Georgia Tech Big Data Bootcamp training material

- Understand composition of a graph in Spark GraphX.
- Being able to create a graph.
- Being able to use the built-in graph algorithm.

In this section we begin by creating a graph with patient and diagnostic codes. Later we will show how to run graph algorithms on the the graph you will create.

Spark GraphX abstracts a graph as a concept named **Property Graph**, which means that each edge and vertex is associated with some properties. The `Graph`

class has the following definition

Where `VD`

and `ED`

define property types of each vertex and edge respectively. We can regard `VertexRDD[VD]`

as RDD of `(VertexID, VD)`

tuple and `EdgeRDD[ED]`

as RDD of `(VertexID, VertexID, ED)`

.

Let's create a graph of patients and diagnostic codes. For each patient we can assign its patient id as vertex property, and for each diagnostic code, we will use the code as vertex property. For the edge between patient and diagnostic code, we will use number of times the patient is diagnosed with given disease as edge property.

Let's first define necessary data structure and import

Load patient event data and filter out diagnostic related events only

Let's create patient vertex

In order to use the newly created vetext id, we finally `collect`

all the patient to `VertrexID`

mapping.

Theoretically, collecting RDD to driver is not an efficient practice. One can obtain uniqueness of ID by calculating ID directly with a Hash.

Similar to patient vertex, we can create diagnostic code vertex with

Here we assign vertex id by adding the result of `zipWithIndex`

with an offset obtained from previous patient vertex to avoid ID confliction between patient and diagnostic code.

In order to create edge, we will need to know vertext id of vertices we just created.

We first broadcast patient and diagnostic code to vertext id mapping. Broadcast can avoid unnecessary copy in distributed setting thus will be more effecient. Then we count occurrence of `(patient-id, icd-9-code)`

pairs with `map`

and `reduceByKey`

, finally we translate them to proper `VertexID`

.

We will need to put vertices and edges together to create the graph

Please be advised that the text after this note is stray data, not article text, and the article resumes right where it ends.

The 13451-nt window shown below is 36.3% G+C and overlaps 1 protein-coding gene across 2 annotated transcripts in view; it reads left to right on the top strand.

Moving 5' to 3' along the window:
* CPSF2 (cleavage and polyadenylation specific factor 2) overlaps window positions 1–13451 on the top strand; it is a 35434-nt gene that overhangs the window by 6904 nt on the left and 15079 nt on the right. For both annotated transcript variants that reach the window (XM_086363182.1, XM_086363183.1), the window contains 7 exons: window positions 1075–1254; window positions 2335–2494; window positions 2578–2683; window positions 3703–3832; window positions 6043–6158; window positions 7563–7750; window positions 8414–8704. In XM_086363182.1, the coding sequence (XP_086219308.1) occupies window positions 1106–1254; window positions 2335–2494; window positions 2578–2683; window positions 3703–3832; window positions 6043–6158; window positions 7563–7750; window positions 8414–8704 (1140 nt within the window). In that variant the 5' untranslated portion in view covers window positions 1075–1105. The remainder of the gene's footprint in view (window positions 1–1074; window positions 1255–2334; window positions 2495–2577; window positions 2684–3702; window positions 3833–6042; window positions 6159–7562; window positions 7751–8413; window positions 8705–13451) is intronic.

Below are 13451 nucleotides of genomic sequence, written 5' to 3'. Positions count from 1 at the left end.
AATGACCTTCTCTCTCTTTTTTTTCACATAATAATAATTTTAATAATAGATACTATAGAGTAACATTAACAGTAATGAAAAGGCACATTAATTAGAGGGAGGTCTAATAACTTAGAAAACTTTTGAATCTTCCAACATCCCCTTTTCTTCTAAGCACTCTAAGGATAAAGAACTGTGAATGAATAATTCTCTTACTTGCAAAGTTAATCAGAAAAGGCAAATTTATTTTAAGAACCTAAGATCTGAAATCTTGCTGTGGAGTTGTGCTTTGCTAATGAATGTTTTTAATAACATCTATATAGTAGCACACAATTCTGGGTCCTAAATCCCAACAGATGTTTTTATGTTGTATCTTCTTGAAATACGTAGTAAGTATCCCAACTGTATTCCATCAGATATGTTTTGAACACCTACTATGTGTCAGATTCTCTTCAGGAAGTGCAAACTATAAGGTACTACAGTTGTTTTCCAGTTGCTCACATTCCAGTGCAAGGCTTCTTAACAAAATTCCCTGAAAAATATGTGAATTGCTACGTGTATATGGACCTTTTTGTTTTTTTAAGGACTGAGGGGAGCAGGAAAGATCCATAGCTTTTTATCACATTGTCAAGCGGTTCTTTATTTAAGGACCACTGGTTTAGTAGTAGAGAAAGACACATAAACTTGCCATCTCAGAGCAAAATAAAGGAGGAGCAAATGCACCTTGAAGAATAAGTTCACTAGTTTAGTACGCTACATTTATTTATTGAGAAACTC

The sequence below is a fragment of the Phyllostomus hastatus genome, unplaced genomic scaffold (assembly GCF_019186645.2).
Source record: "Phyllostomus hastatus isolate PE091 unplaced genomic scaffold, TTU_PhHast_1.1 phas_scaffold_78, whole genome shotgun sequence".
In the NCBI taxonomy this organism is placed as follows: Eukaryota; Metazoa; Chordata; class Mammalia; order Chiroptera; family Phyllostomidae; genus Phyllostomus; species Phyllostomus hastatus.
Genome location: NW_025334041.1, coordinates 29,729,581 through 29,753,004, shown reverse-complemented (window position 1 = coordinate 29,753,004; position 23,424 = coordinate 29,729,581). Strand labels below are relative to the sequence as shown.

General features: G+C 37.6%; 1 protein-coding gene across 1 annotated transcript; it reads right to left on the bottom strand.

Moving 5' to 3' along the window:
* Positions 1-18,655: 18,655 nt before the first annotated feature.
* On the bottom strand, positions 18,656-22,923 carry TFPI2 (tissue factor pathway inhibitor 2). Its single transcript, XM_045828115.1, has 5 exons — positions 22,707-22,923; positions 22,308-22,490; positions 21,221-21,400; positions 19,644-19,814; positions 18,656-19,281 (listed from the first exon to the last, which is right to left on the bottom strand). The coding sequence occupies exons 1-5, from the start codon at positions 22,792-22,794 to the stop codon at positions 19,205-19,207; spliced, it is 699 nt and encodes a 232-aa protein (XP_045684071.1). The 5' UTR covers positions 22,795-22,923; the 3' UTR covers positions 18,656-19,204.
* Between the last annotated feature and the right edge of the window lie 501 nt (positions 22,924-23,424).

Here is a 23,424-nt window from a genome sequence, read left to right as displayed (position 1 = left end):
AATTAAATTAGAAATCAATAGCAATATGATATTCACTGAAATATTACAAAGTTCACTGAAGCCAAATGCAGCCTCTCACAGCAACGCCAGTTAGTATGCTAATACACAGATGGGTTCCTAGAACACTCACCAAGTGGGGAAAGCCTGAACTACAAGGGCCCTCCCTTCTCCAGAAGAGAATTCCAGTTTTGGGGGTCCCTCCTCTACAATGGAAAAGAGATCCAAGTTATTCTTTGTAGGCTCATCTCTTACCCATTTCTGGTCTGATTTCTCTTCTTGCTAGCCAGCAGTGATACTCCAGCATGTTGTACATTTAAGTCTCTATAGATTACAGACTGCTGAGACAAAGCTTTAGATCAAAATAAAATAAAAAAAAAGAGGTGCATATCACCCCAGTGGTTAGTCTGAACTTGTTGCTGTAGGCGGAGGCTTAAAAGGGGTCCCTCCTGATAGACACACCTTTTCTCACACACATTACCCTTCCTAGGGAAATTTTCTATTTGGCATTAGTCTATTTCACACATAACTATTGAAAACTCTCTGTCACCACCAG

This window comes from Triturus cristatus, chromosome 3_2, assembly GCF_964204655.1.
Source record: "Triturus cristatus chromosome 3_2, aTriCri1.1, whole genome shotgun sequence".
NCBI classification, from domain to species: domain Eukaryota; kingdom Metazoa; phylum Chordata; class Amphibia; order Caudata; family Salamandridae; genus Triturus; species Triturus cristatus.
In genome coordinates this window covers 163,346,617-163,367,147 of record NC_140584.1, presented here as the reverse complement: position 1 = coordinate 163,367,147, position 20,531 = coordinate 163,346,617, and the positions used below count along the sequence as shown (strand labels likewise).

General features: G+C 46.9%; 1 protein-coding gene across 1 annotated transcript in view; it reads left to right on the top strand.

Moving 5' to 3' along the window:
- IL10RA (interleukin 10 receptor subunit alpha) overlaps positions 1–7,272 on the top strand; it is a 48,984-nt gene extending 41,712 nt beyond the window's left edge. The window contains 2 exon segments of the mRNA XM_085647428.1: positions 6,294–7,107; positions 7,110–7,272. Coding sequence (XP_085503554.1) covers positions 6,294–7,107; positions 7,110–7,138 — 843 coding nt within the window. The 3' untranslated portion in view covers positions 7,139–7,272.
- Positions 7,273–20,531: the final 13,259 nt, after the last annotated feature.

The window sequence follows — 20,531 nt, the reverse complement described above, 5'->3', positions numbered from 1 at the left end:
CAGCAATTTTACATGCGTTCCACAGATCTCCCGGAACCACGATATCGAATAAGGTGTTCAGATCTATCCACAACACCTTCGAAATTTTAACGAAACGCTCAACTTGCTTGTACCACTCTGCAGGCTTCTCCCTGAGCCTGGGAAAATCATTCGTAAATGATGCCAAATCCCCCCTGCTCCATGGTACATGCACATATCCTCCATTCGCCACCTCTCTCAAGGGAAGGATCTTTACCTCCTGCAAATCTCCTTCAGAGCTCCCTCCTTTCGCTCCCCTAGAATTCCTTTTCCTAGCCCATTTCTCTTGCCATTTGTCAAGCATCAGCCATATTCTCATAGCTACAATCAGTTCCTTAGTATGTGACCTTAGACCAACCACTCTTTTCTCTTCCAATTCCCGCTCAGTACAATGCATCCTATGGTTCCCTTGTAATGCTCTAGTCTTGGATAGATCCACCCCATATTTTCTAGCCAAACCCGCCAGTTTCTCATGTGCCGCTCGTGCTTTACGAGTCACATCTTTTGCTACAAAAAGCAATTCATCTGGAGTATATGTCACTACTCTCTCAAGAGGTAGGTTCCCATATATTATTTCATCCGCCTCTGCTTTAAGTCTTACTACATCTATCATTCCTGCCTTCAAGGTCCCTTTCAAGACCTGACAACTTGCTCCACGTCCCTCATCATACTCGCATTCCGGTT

Given the graph we created, we can run some basic graph operations.

Connected component can help find disconnected subgraphs. GraphX provides the API to get connected components as below

The return result is a graph and assigned components of original graph is stored as `VertexProperty`

. For example

The first element of the tuple is `VertexID`

identical to original graph. The second element in the tuple is `connected component`

represented by the lowest-numbered `VertexID`

in that component. In above example, five vertices belong to same component.

We can easily get number of connected components using operations on RDD as below.

The property graph abstraction of GraphX is a directed graph. It provides computation of in-dgree, out-degree and total degree. For example, we can get degrees as

GraphX also provides implementation of the famous PageRank algorithm, which can compute the 'importance' of a vertex. The graph we generated above is a bipartite graph and not suitable for PageRank. To gve an example of PageRank, we randomly generate a graph and run fixed iteration of PageRank algorithm on it.

Or, we can run PageRank until converge with tolerance as `0.01`

using `randomGraph.pageRank(0.01)`

Next, we show some how we can ultilize the graph operations to solve some practical problems in the healthcare domain.

Comorbidity is additional disorders co-occuring with primary disease. We know all the case patients have heart failure, we can explore possible comorbidities as below (see comments for more explaination)

We have

And we can check the vertex of index 3129 in original graph is

The 4019 code correponds to Hypertension, which is reasonable.

Given a patient diagnostic graph, we can also find similar patients. One of the most straightforward approach is shortest path on the graph.